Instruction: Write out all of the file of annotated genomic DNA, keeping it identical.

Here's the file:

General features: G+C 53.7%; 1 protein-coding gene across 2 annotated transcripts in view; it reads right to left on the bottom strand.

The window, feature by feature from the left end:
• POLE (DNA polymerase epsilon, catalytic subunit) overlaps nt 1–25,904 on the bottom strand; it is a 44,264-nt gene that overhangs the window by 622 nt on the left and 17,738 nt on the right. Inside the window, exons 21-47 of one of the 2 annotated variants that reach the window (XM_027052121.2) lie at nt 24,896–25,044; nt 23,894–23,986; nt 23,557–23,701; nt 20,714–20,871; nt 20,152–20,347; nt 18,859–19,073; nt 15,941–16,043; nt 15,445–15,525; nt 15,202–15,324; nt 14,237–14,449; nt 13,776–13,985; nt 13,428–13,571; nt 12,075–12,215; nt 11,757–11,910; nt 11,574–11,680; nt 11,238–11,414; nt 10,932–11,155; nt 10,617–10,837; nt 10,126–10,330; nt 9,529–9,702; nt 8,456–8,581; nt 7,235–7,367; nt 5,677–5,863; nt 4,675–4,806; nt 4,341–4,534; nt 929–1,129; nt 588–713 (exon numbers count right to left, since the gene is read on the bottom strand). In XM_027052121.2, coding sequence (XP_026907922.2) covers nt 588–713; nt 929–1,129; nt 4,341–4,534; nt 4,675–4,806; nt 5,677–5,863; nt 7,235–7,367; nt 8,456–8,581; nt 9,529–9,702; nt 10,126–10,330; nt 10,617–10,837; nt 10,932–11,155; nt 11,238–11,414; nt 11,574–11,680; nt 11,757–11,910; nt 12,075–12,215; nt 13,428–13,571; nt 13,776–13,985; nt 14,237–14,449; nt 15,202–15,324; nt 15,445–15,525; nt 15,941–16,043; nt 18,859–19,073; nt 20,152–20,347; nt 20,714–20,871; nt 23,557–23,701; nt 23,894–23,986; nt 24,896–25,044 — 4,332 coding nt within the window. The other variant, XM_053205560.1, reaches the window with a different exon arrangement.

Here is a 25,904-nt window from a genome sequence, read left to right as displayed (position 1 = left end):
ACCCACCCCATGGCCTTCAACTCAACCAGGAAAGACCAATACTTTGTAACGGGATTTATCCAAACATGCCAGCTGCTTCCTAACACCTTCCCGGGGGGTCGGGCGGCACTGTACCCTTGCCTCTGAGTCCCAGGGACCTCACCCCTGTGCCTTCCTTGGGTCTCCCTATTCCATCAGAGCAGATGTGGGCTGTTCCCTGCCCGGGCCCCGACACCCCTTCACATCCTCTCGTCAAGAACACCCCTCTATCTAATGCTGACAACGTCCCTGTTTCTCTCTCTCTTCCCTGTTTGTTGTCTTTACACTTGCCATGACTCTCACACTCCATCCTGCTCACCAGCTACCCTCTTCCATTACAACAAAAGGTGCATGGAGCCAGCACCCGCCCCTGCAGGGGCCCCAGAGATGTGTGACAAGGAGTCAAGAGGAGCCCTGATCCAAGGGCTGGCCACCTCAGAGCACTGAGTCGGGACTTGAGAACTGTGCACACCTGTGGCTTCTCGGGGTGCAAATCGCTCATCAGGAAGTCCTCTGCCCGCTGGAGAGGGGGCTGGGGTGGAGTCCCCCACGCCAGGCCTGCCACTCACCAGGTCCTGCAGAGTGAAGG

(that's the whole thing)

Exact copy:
General features: G+C 53.7%; 1 protein-coding gene across 2 annotated transcripts in view; it reads right to left on the bottom strand.

The window, feature by feature from the left end:
• POLE (DNA polymerase epsilon, catalytic subunit) overlaps nt 1–25,904 on the bottom strand; it is a 44,264-nt gene that overhangs the window by 622 nt on the left and 17,738 nt on the right. Inside the window, exons 21-47 of one of the 2 annotated variants that reach the window (XM_027052121.2) lie at nt 24,896–25,044; nt 23,894–23,986; nt 23,557–23,701; nt 20,714–20,871; nt 20,152–20,347; nt 18,859–19,073; nt 15,941–16,043; nt 15,445–15,525; nt 15,202–15,324; nt 14,237–14,449; nt 13,776–13,985; nt 13,428–13,571; nt 12,075–12,215; nt 11,757–11,910; nt 11,574–11,680; nt 11,238–11,414; nt 10,932–11,155; nt 10,617–10,837; nt 10,126–10,330; nt 9,529–9,702; nt 8,456–8,581; nt 7,235–7,367; nt 5,677–5,863; nt 4,675–4,806; nt 4,341–4,534; nt 929–1,129; nt 588–713 (exon numbers count right to left, since the gene is read on the bottom strand). In XM_027052121.2, coding sequence (XP_026907922.2) covers nt 588–713; nt 929–1,129; nt 4,341–4,534; nt 4,675–4,806; nt 5,677–5,863; nt 7,235–7,367; nt 8,456–8,581; nt 9,529–9,702; nt 10,126–10,330; nt 10,617–10,837; nt 10,932–11,155; nt 11,238–11,414; nt 11,574–11,680; nt 11,757–11,910; nt 12,075–12,215; nt 13,428–13,571; nt 13,776–13,985; nt 14,237–14,449; nt 15,202–15,324; nt 15,445–15,525; nt 15,941–16,043; nt 18,859–19,073; nt 20,152–20,347; nt 20,714–20,871; nt 23,557–23,701; nt 23,894–23,986; nt 24,896–25,044 — 4,332 coding nt within the window. The other variant, XM_053205560.1, reaches the window with a different exon arrangement.

Here is a 25,904-nt window from a genome sequence, read left to right as displayed (position 1 = left end):
ACCCACCCCATGGCCTTCAACTCAACCAGGAAAGACCAATACTTTGTAACGGGATTTATCCAAACATGCCAGCTGCTTCCTAACACCTTCCCGGGGGGTCGGGCGGCACTGTACCCTTGCCTCTGAGTCCCAGGGACCTCACCCCTGTGCCTTCCTTGGGTCTCCCTATTCCATCAGAGCAGATGTGGGCTGTTCCCTGCCCGGGCCCCGACACCCCTTCACATCCTCTCGTCAAGAACACCCCTCTATCTAATGCTGACAACGTCCCTGTTTCTCTCTCTCTTCCCTGTTTGTTGTCTTTACACTTGCCATGACTCTCACACTCCATCCTGCTCACCAGCTACCCTCTTCCATTACAACAAAAGGTGCATGGAGCCAGCACCCGCCCCTGCAGGGGCCCCAGAGATGTGTGACAAGGAGTCAAGAGGAGCCCTGATCCAAGGGCTGGCCACCTCAGAGCACTGAGTCGGGACTTGAGAACTGTGCACACCTGTGGCTTCTCGGGGTGCAAATCGCTCATCAGGAAGTCCTCTGCCCGCTGGAGAGGGGGCTGGGGTGGAGTCCCCCACGCCAGGCCTGCCACTCACCAGGTCCTGCAGAGTGAAGG